Production, Marketing and Financial Analysis of Seedless Watermelons Growing in Tobacco Transplant Greenhouses
Burley tobacco producers in Southwest Virginia have a tremendous investment in greenhouses for the production of transplants. These houses are only used for four months of the year. Tobacco quota has been significantly reduced over the past seven years, thus reducing income for producers. In order to make up for lost income, tobacco transplant producers are attempting to produce an alternative crop in their greenhouses during the summer months. Production, Marketing, and Financial Analysis of Seedless Organic Watermelons Grown in Tobacco Transplant Greenhouses is being studied to determine viability of this new enterprise.
- Determine if watermelons will grow in this environment
Determine proper plant spacing and density for each house
Learn about trickle irrigation systems
Evaluate hydroponic organic fertilizer sources in relation with trickle system
Analyze plant sap in order to determine nutrient levels in the plants
Scout crop for insects and diseases
Market melons and realize a positive financial return
- Watermelons can be grown in greenhouses organically and hydroponically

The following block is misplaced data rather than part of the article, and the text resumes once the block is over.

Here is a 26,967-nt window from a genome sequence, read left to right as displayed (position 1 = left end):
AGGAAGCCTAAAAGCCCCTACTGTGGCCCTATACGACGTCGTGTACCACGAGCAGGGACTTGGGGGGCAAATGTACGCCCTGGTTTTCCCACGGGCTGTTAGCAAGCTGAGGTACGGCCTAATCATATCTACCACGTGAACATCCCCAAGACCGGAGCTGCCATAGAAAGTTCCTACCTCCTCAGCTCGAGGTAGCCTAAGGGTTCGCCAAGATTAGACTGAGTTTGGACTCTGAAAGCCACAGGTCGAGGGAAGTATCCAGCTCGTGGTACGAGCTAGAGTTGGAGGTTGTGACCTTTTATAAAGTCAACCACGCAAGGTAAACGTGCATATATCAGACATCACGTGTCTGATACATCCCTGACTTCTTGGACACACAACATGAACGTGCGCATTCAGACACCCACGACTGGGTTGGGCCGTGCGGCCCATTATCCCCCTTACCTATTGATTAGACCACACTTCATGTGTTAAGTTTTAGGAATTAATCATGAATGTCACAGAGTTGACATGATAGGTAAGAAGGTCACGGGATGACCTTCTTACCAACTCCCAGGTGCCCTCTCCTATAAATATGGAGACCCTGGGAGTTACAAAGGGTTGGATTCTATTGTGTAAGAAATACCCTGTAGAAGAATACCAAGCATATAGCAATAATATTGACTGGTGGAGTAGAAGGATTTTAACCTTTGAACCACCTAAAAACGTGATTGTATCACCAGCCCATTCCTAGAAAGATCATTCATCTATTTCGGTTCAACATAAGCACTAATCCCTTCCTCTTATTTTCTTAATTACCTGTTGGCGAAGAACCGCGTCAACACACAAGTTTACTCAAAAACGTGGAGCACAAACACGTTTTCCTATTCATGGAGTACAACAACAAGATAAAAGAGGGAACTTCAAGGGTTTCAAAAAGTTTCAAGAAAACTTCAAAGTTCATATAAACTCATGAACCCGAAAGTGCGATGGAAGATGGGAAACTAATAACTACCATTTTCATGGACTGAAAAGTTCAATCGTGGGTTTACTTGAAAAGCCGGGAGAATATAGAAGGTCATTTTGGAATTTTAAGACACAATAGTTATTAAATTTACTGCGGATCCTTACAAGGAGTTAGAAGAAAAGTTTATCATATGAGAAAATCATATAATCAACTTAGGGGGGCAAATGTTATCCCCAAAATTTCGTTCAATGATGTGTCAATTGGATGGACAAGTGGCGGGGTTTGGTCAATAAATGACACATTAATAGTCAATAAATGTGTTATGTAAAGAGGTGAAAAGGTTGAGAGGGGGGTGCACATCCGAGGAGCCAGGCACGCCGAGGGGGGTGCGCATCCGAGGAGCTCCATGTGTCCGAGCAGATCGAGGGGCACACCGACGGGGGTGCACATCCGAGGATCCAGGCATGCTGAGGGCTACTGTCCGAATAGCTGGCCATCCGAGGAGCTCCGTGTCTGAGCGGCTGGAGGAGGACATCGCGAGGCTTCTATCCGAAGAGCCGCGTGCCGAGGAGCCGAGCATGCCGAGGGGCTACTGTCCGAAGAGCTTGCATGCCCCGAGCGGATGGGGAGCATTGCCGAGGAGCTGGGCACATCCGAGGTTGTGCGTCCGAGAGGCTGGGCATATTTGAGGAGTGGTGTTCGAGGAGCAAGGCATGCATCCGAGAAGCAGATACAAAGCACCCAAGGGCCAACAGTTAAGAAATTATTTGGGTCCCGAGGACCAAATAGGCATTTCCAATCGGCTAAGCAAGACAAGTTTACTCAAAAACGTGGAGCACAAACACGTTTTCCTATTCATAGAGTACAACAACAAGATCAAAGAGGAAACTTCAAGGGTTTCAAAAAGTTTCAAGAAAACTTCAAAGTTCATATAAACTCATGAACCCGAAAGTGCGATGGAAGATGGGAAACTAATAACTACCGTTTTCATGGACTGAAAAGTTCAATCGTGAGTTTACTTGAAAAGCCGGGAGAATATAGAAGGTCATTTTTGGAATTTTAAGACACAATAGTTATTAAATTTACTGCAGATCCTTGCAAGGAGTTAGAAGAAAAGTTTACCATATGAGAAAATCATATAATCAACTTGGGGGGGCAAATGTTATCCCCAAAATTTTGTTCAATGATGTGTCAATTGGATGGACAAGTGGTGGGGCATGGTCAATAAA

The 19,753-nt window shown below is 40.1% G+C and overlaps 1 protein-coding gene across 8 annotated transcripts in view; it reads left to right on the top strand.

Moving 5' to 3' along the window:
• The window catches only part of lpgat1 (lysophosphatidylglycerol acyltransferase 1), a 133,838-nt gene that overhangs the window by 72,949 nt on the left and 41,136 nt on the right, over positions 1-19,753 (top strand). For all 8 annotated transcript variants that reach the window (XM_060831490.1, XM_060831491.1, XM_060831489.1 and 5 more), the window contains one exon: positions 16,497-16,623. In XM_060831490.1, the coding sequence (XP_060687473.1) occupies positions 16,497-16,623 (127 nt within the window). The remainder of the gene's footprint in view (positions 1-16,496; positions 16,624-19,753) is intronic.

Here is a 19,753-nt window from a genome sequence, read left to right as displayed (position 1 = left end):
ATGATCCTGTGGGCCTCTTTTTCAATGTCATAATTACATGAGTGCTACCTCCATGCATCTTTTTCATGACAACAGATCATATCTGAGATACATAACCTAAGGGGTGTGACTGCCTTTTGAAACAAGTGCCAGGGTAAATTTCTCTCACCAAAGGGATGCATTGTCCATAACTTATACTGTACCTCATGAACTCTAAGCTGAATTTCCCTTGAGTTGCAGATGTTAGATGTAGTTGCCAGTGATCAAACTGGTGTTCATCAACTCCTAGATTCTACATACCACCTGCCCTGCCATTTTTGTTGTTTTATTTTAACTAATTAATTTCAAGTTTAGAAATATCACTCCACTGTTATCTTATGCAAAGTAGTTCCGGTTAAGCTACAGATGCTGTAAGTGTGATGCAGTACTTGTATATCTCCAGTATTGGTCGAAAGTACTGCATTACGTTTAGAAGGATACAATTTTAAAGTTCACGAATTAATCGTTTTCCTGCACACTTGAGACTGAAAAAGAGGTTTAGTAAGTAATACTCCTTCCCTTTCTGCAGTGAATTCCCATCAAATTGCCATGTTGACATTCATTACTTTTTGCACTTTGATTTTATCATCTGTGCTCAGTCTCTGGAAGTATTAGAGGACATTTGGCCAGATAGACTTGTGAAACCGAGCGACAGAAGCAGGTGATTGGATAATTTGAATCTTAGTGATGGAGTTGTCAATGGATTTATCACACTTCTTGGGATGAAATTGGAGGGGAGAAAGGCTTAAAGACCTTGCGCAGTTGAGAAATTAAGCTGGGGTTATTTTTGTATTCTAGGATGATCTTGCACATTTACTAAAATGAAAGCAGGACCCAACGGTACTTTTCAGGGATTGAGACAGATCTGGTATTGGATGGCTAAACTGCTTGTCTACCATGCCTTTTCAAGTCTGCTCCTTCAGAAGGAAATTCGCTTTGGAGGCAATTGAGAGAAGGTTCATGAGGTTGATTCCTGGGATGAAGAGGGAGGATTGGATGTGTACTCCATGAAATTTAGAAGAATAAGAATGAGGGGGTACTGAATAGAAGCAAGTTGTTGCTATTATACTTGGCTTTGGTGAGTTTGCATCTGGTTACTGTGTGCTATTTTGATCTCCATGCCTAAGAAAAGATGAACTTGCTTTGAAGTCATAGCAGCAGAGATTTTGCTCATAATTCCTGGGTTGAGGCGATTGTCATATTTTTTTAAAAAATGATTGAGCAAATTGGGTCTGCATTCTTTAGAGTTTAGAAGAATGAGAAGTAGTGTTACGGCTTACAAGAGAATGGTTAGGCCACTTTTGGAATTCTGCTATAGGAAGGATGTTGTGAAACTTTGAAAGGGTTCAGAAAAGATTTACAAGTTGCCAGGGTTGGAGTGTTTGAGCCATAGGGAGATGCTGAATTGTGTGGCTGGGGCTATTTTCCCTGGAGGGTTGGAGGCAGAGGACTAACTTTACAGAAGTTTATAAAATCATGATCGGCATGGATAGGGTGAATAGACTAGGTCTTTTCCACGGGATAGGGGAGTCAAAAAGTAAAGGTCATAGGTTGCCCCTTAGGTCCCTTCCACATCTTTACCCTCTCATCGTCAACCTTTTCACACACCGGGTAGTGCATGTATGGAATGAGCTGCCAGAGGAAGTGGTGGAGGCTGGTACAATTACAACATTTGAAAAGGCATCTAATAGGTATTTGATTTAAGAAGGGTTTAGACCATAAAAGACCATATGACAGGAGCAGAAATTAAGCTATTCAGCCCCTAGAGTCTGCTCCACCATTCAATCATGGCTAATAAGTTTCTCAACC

Plant densities can be increased to further increase income
Some organic fertilizer sources can be difficult to apply with the trickle system.
Plant sap monitoring illustrated the difficulty of supplying nutrients with organic emulsion fertilizers.
Few insects bothered the crop.
Powdery mildew can be a late-season problem.
Melons can be marketed effectively at local farmers markets and road-side stands.
Impacts and Contributions/Outcomes
Hydroponic organic seedless watermelons can be grown in tobacco transplant greenhouses. After conducting the first year of the study, university specialists and production cooperators realized that increased plant densities will be needed in order to generate significant income. By carefully monitoring the organic fertilizer, the trickle irrigation system can effectively delivered water and nutrients to the plants. Although there were few insect pest, powdery mildew created a less than perfect growing environment at the latter part of the season. By making several system adjustments (plant density, disease control, fertilizer applications, improved harvest management), idle tobacco transplant greenhouses can generate extra money for traditional full-time burley tobacco producers.